Electronic Thesis and Dissertation Repository

Thesis Format



Master of Science




Graham, Thompson


Honey bee workers deactivate their ovaries and are functionally sterile when a queen is present in the colony. I adopt a bioinformatics approach to up-date a model transcriptional regulatory network (TRN) to study gene-regulatory processes that regulate fecundity in workers. On splitting the network, I obtained nine clusters and each cluster conformed to properties associated with real-world networks. Two of the nine clusters are enriched for 'sterility genes' and contained single well-connected hub genes (GB44769, ftz-f1). The genes in the two clusters were functionally enriched for nucleic acid binding (GO:0003676) and nucleotide binding (GO:0000166). I identified homologous genes for my two clusters of interest and constructed corresponding gene regulatory networks for D. melanogaster. In these clusters, I found genes enriched for properties like embryo development in D. melanogaster such as arm, kay and r-l whose homologues in A. mellifera could be tested for their role in honey bee reproduction.

Summary for Lay Audience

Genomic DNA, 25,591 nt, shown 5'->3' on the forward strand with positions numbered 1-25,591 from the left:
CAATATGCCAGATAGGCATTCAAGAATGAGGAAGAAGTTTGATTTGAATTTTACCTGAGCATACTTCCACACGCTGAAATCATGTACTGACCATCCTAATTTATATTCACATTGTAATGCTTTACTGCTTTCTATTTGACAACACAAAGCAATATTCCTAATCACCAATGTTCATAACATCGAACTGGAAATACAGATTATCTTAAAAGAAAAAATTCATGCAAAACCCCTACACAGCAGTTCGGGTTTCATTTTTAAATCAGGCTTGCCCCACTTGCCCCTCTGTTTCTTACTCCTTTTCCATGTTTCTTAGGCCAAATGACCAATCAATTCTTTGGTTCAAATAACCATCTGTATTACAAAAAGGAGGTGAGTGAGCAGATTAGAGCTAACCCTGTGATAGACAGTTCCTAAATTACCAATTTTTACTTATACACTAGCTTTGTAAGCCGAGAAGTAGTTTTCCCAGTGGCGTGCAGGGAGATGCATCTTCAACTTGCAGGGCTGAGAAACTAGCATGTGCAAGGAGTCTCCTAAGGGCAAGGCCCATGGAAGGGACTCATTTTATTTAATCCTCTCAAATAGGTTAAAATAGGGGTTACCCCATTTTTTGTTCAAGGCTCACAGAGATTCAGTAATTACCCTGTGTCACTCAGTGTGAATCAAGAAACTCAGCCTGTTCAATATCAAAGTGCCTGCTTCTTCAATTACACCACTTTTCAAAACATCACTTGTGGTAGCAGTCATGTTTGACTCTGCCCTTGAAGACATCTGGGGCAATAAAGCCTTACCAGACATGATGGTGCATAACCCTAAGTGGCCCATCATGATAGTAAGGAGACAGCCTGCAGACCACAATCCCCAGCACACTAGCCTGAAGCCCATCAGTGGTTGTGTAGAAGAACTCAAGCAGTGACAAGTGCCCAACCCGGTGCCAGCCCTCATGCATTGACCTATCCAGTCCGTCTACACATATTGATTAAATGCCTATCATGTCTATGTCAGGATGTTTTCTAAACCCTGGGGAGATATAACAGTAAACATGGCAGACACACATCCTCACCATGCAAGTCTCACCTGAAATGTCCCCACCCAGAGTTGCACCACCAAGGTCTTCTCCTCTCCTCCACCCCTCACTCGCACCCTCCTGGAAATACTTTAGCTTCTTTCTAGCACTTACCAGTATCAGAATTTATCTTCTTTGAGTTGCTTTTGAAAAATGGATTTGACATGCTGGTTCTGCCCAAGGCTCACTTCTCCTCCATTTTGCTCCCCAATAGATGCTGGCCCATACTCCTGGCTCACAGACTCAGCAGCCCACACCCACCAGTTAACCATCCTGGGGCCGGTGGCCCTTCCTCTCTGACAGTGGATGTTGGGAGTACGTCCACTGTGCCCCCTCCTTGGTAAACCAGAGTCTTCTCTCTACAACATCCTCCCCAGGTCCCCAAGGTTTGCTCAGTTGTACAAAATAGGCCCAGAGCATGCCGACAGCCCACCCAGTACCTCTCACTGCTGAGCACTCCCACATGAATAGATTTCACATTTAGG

Honey bees have an estimated total contribution of $2.57 billion in direct additional harvest value to the Canadian economy according to Agriculture and Agri-food Canada. Moreover, bees play a vital role in pollinating various plants that serve as a source of food to many species both large and small. Hence, the importance of bees cannot be disputed and is the subject of multiple research projects each year. An area of interest is the differences in behaviour displayed by the caste members of a bee colony. The queen is the most reproductive member of the colony influencing the behaviour of both the workers and drones. One behaviour change that has been noticed is the deactivation of worker ovaries in the presence of queen pheromones. These workers forgo their egg laying capabilities and take care of other duties around the hive like caring for the young, foraging and guarding the hive, etc. Social insect researchers have identified the suite of genes that may play a role in worker ovary de-activation in response to pheromone. However, a full understanding of how these genes interact to regulate the reproductive division of labor in colonies could be clarified. Over the last couple of decades, researchers have begun to realise that visualizing and studying a collection of genes in the form of a network – that is, a graph showing how individual genes interact with each other – makes it easier to identify key genes and their functionality, which is in part dependant on their position in the network. The Thompson lab has previously utilized network analysis to identify key genes involved in the pathway that regulates honey bee worker sterility. My thesis study attempts to advance this work by taking advantage of new information to up-date and re-analyze earlier work. Through this project, I aim to solidify our knowledge of the genes involved in the reproductive pathway of honey bees and provide an avenue for future research.